John McCain on Filibuster Deal

Steve Inskeep talks with Sen. John McCain. The Republican from Arizona was one of the 14 senators from both parties that helped craft the compromise reached Monday night on Senate judicial filibusters.

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STEVE INSKEEP, host:

And joining us next is Senator John McCain of Arizona.

Senator, good morning.

Senator JOHN McCAIN (Republican, Arizona): Good morning, Steve.

INSKEEP: Well, what do you think the long-term implications are?

Sen. McCAIN: I think the long-term implications of the Senate is that we will now get back to an agenda of doing the people's business and not getting gridlocked as we would have if we'd have passed this nuclear option. And I believe that we have preserved the rights of the minority in the Senate, and I'm concerned about that because I'm afraid that some day we'll have a Democrat majority, and I think that the country will be better served because we'll move forward on issues such as an energy bill, a highway bill and others that would have been stalled because of this. So I feel the long-term implications are that if this succeeds, then perhaps we will see other coalitions, not necessarily this one but other coalitions, that will join together and try to work for the good of the country. I don't believe that of the 14 of us that any of us had any other ambition than to try to prevent the Senate from going over a precipice.

INSKEEP: Now as we heard in Brian Naylor's report, there are some conservative activists especially who are being very critical of your role. James Dobson of Focus on the Family described this as a bailout, a betrayal by a cabal of Republicans. What do you have to say to that?

Sen. McCAIN: Well, I also heard that the far left--a number of organizations are very unhappy because they're going to see three of their most disliked judges confirmed probably this week. So I fully expected the far left and the far right to be very angry. They've got a great deal invested in here, including a great deal of fund raising that's going to go by the wayside. So I certainly understand why...

INSKEEP: Although...

Sen. McCAIN: ...they're very angry.

INSKEEP: ...when you listen to the remarks of the Republican and Democratic leaders, you do get the impression that perhaps the Democrats are a little bit happier in this situation.

Sen. McCAIN: Oh, I think they're just acting happier. Do you think they're happy that the prior--Brown and Owens are going to be approved very quickly by the United States Senate? Do you think that they are happy about the fact that filibusters will only be agreed to in the most extraordinary circumstances? They may be doing a little better at spinning, but the fact is that the Democrats abused the judicial filibuster and they're not going to do that anymore, and it's based on good faith between seven Republicans and seven Democrats. And I believe that the Democrats in this agreement will hold to it, that they would only filibuster in extraordinary circumstances. And we'll know what extraordinary circumstances are.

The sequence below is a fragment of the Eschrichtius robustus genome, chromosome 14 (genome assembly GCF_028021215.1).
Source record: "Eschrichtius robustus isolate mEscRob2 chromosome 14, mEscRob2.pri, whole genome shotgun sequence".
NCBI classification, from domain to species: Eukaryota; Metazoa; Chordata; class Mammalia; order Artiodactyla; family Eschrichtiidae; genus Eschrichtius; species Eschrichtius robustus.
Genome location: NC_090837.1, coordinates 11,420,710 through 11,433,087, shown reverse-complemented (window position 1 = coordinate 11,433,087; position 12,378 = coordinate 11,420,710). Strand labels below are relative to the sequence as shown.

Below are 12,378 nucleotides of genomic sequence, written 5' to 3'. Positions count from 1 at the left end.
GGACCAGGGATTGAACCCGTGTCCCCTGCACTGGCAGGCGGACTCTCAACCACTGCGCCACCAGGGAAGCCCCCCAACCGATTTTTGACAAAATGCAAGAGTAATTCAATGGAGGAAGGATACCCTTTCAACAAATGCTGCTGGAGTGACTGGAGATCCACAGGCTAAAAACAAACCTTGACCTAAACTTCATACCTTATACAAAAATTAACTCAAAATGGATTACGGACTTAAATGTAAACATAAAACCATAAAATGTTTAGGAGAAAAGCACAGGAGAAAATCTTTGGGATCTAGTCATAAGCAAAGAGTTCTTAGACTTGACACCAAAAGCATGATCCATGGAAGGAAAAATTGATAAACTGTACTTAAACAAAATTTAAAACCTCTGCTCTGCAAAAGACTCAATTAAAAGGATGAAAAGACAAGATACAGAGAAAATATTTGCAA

INSKEEP: What will this mean if and when President Bush makes a nomination to the Supreme Court?

Sen. McCAIN: Well, I'm confident the president will send over an acceptable nominee, maybe not one that's universally greeted with glee by, perhaps, the Democrats but one that's acceptable and that we'll move forward with the confirmation process. I have every expectation of that.

INSKEEP: And if that happens during this Congress, Democrats will be allowed to filibuster and enough Republicans have agreed that they won't take away that right, correct?

Sen. McCAIN: Unless it's extraordinary circumstances--if it's extraordinary circumstances. If not, the Democrats have agreed they will not filibuster. They will not filibuster the nominee unless there's extraordinary circumstances. That's what they've agreed to.

INSKEEP: And just very briefly, Senator McCain, you alluded to fund raising on one side of this...

Sen. McCAIN: On both sides.

INSKEEP: On both sides.

Sen. McCAIN: Yeah.

INSKEEP: Was this, in some sense, a game, a method by which each party could fire up its activists, but in the end, an accommodation was going to be reached and maybe people knew that?

Sen. McCAIN: Well, I'll tell you the 14 of us didn't know it when we walked into the room last night before we made this agreement. It was by no means clear. In fact, we were--it was our last chance. So I'll tell you, the 14 of us didn't know that there was any game being played, but, look, the problem is that this country is polarized. And a poll yesterday of--58 percent of the American people say that we're behaving like spoiled children. The American people want us to do the work they send us here to do, and they're very dissatisfied. The approval rating of Congress is at an all-time low, lowest since 1994. So I think it's going to be fine, and I think...

INSKEEP: Senator...

Sen. McCAIN: ...we're going to act in a better fashion.

INSKEEP: That's Republican Senator John McCain of Arizona. He's one of 14 senators from both parties who forced a compromise over President Bush's judicial nominees.

You're listening to MORNING EDITION from NPR News.

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